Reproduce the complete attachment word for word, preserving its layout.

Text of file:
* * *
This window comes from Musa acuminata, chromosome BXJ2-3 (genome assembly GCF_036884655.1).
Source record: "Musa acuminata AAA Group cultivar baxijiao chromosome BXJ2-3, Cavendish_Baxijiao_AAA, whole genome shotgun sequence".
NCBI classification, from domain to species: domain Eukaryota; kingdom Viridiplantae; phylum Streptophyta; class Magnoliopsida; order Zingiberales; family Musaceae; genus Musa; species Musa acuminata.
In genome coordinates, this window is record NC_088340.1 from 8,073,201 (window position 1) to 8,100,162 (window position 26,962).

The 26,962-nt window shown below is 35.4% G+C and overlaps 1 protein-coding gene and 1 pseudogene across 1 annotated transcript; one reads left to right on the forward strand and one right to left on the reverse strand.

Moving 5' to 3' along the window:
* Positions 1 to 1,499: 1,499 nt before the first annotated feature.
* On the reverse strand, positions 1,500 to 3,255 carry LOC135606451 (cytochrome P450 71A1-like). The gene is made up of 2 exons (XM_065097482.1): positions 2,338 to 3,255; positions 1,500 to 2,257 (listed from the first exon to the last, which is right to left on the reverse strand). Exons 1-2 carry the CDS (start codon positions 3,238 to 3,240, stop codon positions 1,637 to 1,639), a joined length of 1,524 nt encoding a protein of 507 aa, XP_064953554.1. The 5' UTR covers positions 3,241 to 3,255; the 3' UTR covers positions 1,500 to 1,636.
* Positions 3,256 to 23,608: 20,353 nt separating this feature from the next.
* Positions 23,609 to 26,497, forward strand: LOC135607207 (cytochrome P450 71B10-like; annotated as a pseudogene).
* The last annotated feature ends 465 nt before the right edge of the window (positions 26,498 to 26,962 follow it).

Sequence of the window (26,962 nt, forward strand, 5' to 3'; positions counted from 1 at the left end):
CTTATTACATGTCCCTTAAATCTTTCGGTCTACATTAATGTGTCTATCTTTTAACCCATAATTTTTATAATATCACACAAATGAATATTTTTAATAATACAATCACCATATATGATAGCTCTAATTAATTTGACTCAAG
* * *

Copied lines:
This window comes from Musa acuminata, chromosome BXJ2-3 (genome assembly GCF_036884655.1).
Source record: "Musa acuminata AAA Group cultivar baxijiao chromosome BXJ2-3, Cavendish_Baxijiao_AAA, whole genome shotgun sequence".
NCBI classification, from domain to species: domain Eukaryota; kingdom Viridiplantae; phylum Streptophyta; class Magnoliopsida; order Zingiberales; family Musaceae; genus Musa; species Musa acuminata.
In genome coordinates, this window is record NC_088340.1 from 8,073,201 (window position 1) to 8,100,162 (window position 26,962).

The 26,962-nt window shown below is 35.4% G+C and overlaps 1 protein-coding gene and 1 pseudogene across 1 annotated transcript; one reads left to right on the forward strand and one right to left on the reverse strand.

Moving 5' to 3' along the window:
* Positions 1 to 1,499: 1,499 nt before the first annotated feature.
* On the reverse strand, positions 1,500 to 3,255 carry LOC135606451 (cytochrome P450 71A1-like). The gene is made up of 2 exons (XM_065097482.1): positions 2,338 to 3,255; positions 1,500 to 2,257 (listed from the first exon to the last, which is right to left on the reverse strand). Exons 1-2 carry the CDS (start codon positions 3,238 to 3,240, stop codon positions 1,637 to 1,639), a joined length of 1,524 nt encoding a protein of 507 aa, XP_064953554.1. The 5' UTR covers positions 3,241 to 3,255; the 3' UTR covers positions 1,500 to 1,636.
* Positions 3,256 to 23,608: 20,353 nt separating this feature from the next.
* Positions 23,609 to 26,497, forward strand: LOC135607207 (cytochrome P450 71B10-like; annotated as a pseudogene).
* The last annotated feature ends 465 nt before the right edge of the window (positions 26,498 to 26,962 follow it).

Sequence of the window (26,962 nt, forward strand, 5' to 3'; positions counted from 1 at the left end):
CTTATTACATGTCCCTTAAATCTTTCGGTCTACATTAATGTGTCTATCTTTTAACCCATAATTTTTATAATATCACACAAATGAATATTTTTAATAATACAATCACCATATATGATAGCTCTAATTAATTTGACTCAAG